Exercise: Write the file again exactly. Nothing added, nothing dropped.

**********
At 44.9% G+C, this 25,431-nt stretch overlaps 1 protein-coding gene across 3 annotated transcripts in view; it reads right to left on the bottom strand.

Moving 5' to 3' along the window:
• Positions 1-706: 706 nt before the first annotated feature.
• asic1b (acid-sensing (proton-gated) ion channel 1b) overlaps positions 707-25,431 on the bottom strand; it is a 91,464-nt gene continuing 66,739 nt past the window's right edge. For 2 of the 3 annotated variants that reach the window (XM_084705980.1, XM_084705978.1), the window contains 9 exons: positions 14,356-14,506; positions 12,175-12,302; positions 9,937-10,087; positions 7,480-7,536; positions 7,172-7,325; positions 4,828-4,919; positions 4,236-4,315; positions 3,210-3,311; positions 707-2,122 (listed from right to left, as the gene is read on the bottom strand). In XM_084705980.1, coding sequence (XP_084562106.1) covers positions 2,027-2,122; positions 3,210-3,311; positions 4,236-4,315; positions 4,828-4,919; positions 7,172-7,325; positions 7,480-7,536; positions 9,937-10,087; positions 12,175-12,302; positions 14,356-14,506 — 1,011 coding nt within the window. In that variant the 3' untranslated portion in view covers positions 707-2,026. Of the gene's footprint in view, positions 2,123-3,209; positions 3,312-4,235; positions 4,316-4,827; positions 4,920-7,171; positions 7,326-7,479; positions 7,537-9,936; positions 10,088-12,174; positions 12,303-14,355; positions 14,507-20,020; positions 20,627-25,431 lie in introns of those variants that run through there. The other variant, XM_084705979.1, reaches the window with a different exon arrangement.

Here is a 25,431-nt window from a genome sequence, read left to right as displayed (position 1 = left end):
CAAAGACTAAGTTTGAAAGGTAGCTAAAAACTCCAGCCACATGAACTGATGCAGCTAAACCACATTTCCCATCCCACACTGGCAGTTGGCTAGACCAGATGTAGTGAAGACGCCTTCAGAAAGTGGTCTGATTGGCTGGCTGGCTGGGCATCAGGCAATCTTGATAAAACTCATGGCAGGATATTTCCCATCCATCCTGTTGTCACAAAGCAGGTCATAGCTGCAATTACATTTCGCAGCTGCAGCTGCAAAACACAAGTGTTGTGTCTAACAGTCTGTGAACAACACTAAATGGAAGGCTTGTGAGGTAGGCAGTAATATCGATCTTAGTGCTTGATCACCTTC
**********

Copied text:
At 44.9% G+C, this 25,431-nt stretch overlaps 1 protein-coding gene across 3 annotated transcripts in view; it reads right to left on the bottom strand.

Moving 5' to 3' along the window:
• Positions 1-706: 706 nt before the first annotated feature.
• asic1b (acid-sensing (proton-gated) ion channel 1b) overlaps positions 707-25,431 on the bottom strand; it is a 91,464-nt gene continuing 66,739 nt past the window's right edge. For 2 of the 3 annotated variants that reach the window (XM_084705980.1, XM_084705978.1), the window contains 9 exons: positions 14,356-14,506; positions 12,175-12,302; positions 9,937-10,087; positions 7,480-7,536; positions 7,172-7,325; positions 4,828-4,919; positions 4,236-4,315; positions 3,210-3,311; positions 707-2,122 (listed from right to left, as the gene is read on the bottom strand). In XM_084705980.1, coding sequence (XP_084562106.1) covers positions 2,027-2,122; positions 3,210-3,311; positions 4,236-4,315; positions 4,828-4,919; positions 7,172-7,325; positions 7,480-7,536; positions 9,937-10,087; positions 12,175-12,302; positions 14,356-14,506 — 1,011 coding nt within the window. In that variant the 3' untranslated portion in view covers positions 707-2,026. Of the gene's footprint in view, positions 2,123-3,209; positions 3,312-4,235; positions 4,316-4,827; positions 4,920-7,171; positions 7,326-7,479; positions 7,537-9,936; positions 10,088-12,174; positions 12,303-14,355; positions 14,507-20,020; positions 20,627-25,431 lie in introns of those variants that run through there. The other variant, XM_084705979.1, reaches the window with a different exon arrangement.

Here is a 25,431-nt window from a genome sequence, read left to right as displayed (position 1 = left end):
CAAAGACTAAGTTTGAAAGGTAGCTAAAAACTCCAGCCACATGAACTGATGCAGCTAAACCACATTTCCCATCCCACACTGGCAGTTGGCTAGACCAGATGTAGTGAAGACGCCTTCAGAAAGTGGTCTGATTGGCTGGCTGGCTGGGCATCAGGCAATCTTGATAAAACTCATGGCAGGATATTTCCCATCCATCCTGTTGTCACAAAGCAGGTCATAGCTGCAATTACATTTCGCAGCTGCAGCTGCAAAACACAAGTGTTGTGTCTAACAGTCTGTGAACAACACTAAATGGAAGGCTTGTGAGGTAGGCAGTAATATCGATCTTAGTGCTTGATCACCTTC